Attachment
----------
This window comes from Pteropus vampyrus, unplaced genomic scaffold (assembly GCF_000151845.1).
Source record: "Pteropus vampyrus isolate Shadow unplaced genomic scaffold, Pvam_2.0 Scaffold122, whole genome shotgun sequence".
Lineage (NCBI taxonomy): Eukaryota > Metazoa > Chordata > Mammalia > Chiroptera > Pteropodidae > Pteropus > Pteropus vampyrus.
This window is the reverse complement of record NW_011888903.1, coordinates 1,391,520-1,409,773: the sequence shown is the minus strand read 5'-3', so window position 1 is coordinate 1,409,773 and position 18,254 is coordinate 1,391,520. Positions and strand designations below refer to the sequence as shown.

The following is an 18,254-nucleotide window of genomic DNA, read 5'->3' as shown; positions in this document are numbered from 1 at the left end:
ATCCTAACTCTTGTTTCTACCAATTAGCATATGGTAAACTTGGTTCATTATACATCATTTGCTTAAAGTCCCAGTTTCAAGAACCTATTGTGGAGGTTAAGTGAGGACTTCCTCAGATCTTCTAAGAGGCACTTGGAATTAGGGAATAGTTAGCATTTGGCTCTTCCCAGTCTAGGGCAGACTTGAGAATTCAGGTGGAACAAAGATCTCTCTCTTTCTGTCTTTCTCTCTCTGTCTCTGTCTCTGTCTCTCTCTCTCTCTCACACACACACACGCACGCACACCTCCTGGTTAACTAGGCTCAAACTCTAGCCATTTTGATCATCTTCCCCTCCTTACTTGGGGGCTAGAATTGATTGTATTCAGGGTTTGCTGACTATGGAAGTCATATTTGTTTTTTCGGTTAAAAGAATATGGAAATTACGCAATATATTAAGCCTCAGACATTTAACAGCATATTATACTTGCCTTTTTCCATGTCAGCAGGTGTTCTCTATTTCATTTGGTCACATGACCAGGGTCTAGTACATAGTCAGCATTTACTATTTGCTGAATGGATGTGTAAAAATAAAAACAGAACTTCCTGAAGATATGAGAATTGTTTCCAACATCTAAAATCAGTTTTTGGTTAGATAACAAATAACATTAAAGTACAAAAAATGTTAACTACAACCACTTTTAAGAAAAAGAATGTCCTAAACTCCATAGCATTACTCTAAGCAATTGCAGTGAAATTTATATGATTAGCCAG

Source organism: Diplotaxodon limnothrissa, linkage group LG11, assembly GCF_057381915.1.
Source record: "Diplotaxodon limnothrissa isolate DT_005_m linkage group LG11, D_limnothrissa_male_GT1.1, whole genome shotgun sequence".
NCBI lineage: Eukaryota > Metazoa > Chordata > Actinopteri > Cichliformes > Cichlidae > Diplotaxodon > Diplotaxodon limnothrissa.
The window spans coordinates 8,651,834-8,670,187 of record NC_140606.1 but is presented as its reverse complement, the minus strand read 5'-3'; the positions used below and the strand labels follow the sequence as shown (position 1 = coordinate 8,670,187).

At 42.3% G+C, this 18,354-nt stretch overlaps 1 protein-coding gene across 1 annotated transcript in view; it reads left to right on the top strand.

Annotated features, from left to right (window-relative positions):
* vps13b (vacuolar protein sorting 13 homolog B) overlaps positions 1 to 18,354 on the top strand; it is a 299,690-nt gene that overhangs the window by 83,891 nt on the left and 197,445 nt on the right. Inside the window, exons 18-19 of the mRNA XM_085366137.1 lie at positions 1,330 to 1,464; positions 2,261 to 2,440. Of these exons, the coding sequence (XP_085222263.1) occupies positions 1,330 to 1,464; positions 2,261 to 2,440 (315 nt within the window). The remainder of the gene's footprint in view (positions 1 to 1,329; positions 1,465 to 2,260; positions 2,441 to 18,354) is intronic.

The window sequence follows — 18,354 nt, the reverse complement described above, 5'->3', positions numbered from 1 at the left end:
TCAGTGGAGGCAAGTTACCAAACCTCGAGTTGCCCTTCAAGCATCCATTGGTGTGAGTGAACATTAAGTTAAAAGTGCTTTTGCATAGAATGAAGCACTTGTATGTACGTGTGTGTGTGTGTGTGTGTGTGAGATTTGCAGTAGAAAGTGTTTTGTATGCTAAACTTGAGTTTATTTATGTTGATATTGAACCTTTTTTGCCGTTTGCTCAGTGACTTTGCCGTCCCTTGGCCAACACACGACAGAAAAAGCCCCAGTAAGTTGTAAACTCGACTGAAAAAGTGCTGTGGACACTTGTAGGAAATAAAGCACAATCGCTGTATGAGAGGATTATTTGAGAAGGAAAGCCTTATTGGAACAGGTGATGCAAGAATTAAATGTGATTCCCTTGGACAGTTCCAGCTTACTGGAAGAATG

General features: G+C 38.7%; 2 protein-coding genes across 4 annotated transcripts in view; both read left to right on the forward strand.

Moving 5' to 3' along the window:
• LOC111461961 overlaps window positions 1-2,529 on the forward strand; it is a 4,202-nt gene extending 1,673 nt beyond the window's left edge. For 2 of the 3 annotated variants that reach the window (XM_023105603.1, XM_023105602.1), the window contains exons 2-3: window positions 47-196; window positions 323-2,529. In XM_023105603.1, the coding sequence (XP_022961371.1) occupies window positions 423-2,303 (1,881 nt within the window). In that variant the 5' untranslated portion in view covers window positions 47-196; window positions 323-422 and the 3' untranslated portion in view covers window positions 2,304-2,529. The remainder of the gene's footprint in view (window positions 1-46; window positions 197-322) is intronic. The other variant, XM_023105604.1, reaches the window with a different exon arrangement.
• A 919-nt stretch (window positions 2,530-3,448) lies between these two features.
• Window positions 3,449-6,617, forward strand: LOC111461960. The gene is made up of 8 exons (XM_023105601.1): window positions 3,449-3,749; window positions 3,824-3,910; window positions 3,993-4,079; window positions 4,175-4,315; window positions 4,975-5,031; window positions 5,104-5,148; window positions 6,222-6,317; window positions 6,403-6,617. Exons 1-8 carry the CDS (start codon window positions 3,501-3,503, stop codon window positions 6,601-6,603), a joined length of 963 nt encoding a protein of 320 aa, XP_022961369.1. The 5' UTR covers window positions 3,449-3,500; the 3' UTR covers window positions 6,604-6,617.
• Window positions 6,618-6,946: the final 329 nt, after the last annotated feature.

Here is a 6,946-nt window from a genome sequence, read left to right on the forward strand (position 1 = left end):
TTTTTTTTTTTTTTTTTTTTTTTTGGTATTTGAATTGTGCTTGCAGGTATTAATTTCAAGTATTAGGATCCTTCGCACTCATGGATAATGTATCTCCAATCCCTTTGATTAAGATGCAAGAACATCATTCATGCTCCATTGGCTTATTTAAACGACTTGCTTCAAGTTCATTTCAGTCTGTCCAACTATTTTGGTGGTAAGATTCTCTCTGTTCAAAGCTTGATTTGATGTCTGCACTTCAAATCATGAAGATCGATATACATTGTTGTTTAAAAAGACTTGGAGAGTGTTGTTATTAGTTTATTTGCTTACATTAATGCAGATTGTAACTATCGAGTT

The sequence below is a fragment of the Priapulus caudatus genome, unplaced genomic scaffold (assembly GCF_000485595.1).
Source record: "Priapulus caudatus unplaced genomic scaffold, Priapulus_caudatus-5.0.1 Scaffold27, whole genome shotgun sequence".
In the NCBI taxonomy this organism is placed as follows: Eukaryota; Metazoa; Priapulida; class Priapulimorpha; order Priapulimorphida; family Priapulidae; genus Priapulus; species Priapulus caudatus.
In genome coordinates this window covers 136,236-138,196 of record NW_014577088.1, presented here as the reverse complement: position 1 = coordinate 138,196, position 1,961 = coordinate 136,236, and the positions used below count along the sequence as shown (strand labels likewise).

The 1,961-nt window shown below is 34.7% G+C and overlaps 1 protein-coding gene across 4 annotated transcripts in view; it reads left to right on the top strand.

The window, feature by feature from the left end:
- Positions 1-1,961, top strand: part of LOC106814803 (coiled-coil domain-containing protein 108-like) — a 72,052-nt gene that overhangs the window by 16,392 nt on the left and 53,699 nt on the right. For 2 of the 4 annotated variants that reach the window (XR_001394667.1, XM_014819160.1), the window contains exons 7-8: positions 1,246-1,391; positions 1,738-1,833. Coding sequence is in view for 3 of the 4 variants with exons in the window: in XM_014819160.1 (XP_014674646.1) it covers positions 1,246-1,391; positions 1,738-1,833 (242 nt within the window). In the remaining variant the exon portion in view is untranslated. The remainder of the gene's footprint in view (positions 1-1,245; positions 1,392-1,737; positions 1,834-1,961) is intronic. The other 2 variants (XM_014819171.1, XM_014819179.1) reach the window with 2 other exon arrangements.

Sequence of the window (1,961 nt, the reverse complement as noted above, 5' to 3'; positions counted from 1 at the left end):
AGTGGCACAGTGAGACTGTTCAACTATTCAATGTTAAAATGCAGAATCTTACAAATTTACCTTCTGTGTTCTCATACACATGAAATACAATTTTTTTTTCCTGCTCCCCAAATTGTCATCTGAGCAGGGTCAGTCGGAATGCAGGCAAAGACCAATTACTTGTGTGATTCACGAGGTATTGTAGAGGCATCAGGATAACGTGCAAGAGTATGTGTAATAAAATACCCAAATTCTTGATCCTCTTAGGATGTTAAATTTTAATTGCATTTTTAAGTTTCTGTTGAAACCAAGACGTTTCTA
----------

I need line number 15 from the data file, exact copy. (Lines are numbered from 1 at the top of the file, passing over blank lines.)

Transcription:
TCAGTGGAGGCAAGTTACCAAACCTCGAGTTGCCCTTCAAGCATCCATTGGTGTGAGTGAACATTAAGTTAAAAGTGCTTTTGCATAGAATGAAGCACTTGTATGTACGTGTGTGTGTGTGTGTGTGTGTGAGATTTGCAGTAGAAAGTGTTTTGTATGCTAAACTTGAGTTTATTTATGTTGATATTGAACCTTTTTTGCCGTTTGCTCAGTGACTTTGCCGTCCCTTGGCCAACACACGACAGAAAAAGCCCCAGTAAGTTGTAAACTCGACTGAAAAAGTGCTGTGGACACTTGTAGGAAATAAAGCACAATCGCTGTATGAGAGGATTATTTGAGAAGGAAAGCCTTATTGGAACAGGTGATGCAAGAATTAAATGTGATTCCCTTGGACAGTTCCAGCTTACTGGAAGAATG